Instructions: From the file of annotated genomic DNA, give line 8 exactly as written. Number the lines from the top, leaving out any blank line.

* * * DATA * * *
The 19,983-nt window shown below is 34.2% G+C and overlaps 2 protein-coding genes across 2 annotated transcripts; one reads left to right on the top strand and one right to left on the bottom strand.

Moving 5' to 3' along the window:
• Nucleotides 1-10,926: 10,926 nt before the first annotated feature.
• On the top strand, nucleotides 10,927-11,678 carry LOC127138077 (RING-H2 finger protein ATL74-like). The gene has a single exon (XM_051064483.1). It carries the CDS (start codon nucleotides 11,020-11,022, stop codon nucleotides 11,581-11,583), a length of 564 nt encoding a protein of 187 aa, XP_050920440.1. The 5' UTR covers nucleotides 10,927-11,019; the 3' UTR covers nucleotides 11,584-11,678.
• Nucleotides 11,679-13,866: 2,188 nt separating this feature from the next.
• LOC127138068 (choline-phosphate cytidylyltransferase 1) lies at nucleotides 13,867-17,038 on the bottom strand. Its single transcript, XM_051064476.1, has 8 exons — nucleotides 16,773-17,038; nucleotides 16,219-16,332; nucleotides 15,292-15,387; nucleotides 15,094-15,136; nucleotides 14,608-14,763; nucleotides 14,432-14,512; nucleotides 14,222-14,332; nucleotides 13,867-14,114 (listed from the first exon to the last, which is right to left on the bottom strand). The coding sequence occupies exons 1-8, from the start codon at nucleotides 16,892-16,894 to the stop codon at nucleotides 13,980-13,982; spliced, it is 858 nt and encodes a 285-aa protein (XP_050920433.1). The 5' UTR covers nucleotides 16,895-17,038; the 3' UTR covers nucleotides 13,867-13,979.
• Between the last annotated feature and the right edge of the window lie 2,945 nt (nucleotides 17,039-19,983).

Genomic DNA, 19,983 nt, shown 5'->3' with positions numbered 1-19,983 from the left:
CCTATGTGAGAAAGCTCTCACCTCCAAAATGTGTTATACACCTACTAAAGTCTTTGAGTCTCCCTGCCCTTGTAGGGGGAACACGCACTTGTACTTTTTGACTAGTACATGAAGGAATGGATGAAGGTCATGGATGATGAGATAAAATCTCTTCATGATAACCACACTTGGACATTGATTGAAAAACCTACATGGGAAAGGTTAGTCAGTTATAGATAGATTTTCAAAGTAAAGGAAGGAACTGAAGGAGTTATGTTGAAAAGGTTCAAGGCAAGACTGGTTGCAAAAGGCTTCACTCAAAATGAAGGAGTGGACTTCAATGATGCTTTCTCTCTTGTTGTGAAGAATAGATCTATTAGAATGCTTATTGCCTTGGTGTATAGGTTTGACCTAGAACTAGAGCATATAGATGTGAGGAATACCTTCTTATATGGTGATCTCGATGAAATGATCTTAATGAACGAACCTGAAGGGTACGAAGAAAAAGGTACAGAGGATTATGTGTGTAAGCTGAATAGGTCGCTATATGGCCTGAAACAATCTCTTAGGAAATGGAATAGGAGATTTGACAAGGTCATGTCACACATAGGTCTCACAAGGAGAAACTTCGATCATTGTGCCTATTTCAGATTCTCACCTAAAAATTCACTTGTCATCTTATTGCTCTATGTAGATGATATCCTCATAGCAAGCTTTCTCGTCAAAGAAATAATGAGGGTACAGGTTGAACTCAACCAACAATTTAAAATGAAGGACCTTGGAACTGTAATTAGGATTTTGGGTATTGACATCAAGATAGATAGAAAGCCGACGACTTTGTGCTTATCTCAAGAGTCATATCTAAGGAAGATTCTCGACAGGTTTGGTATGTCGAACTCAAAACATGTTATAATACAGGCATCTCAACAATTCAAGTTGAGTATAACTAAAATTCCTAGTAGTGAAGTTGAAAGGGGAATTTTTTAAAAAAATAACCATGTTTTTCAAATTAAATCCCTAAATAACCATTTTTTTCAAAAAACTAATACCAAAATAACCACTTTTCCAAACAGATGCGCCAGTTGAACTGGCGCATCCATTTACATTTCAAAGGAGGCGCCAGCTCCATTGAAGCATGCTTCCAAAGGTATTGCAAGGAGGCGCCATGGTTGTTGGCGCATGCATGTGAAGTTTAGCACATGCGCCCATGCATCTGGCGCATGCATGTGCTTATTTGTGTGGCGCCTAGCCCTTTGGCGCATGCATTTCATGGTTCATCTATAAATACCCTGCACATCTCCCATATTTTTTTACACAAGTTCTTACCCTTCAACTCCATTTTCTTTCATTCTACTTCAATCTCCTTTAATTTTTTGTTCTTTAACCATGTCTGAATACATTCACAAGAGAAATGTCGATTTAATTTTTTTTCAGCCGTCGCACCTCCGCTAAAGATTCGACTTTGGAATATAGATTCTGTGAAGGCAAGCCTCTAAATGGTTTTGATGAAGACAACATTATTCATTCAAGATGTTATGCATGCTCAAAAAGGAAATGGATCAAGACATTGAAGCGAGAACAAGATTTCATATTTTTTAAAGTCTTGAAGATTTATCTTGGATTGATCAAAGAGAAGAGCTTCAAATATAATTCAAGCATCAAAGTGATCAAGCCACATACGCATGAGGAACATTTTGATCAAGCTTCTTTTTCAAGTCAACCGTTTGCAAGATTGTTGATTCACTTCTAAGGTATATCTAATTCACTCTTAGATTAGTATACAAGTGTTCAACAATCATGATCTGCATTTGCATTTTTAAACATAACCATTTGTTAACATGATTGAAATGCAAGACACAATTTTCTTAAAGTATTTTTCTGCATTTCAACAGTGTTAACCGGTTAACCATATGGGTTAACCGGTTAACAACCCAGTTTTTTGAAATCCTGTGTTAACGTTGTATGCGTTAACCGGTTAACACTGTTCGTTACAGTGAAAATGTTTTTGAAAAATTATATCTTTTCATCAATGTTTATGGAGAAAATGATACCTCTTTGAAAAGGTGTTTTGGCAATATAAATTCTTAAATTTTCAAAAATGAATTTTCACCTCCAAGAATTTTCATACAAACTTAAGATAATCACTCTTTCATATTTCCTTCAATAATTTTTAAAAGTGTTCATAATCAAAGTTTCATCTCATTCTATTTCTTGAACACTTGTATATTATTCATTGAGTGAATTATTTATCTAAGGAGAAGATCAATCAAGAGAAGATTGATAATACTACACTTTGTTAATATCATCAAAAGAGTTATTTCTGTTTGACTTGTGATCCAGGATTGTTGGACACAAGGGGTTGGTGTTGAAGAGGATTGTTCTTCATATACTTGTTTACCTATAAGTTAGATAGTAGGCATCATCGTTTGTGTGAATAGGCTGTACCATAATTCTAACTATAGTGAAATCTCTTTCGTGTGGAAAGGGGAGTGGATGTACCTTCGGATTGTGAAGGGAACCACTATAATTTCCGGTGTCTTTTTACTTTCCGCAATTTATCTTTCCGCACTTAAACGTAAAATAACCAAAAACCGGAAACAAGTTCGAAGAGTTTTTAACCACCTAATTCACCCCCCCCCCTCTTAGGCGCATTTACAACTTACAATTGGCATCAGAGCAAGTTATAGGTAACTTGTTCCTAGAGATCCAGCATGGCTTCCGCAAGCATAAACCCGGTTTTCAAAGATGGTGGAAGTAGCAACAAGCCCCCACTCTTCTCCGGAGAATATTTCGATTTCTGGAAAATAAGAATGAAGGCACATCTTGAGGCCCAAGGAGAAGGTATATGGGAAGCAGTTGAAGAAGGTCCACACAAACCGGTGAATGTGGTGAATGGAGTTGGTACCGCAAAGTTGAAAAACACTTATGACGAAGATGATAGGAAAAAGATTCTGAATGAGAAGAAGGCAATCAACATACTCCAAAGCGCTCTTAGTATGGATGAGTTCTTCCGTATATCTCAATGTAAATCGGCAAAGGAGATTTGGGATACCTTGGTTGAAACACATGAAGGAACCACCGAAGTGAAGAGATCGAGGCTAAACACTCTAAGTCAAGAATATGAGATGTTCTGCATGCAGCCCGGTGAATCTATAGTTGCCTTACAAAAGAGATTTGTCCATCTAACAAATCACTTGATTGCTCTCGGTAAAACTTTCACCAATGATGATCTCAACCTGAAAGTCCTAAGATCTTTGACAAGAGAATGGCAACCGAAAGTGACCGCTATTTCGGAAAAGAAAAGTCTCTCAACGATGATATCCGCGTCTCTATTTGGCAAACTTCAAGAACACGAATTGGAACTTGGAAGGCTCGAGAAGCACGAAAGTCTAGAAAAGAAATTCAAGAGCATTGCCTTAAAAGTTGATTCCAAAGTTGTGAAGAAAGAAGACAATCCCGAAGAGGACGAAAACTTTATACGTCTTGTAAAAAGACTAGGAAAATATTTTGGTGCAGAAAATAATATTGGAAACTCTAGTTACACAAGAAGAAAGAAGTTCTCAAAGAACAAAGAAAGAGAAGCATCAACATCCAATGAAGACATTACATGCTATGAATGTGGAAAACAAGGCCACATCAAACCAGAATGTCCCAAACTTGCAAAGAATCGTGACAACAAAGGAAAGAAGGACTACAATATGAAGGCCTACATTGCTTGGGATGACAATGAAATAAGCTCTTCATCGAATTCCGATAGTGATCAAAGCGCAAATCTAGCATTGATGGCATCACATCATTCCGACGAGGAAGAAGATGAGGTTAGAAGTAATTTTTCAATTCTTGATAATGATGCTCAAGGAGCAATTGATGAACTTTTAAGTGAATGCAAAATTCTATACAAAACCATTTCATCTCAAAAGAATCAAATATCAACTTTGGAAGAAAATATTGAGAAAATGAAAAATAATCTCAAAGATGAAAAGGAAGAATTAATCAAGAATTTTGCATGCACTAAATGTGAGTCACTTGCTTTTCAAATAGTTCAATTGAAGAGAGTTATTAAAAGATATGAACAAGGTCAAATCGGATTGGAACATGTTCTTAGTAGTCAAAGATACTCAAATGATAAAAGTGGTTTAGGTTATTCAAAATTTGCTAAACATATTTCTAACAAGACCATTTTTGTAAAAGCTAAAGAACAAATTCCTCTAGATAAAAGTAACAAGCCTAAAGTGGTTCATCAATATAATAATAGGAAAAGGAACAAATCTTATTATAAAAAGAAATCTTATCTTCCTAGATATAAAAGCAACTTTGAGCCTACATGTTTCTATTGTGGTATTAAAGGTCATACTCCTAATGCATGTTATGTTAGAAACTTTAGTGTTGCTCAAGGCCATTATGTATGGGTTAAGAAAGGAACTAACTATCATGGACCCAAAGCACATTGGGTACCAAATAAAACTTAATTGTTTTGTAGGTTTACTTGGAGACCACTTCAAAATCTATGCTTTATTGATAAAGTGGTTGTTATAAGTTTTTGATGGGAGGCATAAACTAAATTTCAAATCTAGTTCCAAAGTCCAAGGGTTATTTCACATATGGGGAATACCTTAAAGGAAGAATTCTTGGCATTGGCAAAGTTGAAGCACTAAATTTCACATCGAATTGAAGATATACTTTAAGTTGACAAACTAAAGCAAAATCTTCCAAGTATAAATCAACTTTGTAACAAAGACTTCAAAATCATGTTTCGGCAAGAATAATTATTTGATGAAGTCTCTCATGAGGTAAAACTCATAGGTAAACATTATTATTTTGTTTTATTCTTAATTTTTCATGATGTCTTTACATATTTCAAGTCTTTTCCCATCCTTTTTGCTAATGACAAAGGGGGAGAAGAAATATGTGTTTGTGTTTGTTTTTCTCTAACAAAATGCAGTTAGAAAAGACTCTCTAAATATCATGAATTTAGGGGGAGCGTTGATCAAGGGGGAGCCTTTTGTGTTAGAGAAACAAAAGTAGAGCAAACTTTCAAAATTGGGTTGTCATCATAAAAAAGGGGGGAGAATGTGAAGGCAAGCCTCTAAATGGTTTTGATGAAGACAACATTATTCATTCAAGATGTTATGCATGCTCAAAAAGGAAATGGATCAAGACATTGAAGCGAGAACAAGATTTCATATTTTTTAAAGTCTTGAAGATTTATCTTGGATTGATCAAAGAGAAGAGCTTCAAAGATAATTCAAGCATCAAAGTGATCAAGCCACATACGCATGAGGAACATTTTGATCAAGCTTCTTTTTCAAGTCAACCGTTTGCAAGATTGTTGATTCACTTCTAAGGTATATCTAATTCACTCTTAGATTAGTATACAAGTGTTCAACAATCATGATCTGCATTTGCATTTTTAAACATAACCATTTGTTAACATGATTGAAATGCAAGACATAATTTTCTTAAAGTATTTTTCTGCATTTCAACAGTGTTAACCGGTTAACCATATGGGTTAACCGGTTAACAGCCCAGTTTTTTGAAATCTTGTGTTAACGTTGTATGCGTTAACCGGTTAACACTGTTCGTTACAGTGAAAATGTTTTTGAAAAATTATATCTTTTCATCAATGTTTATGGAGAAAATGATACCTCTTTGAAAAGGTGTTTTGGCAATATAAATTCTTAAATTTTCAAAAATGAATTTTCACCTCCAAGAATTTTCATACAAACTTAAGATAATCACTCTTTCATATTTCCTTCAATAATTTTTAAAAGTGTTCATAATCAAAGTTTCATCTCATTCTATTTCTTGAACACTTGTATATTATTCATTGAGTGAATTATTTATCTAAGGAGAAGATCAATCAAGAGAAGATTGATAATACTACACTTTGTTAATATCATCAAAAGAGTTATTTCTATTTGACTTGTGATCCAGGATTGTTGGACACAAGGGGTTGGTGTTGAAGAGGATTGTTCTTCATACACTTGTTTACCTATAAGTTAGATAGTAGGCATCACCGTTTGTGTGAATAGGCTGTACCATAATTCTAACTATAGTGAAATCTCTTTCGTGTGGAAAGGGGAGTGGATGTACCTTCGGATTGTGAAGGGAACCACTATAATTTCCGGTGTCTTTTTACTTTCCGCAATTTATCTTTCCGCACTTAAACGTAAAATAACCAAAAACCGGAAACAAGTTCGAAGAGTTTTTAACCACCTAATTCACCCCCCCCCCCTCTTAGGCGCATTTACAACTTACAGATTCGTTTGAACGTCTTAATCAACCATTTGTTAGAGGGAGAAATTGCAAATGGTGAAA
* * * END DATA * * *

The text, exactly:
Genomic DNA, 19,983 nt, shown 5'->3' with positions numbered 1-19,983 from the left: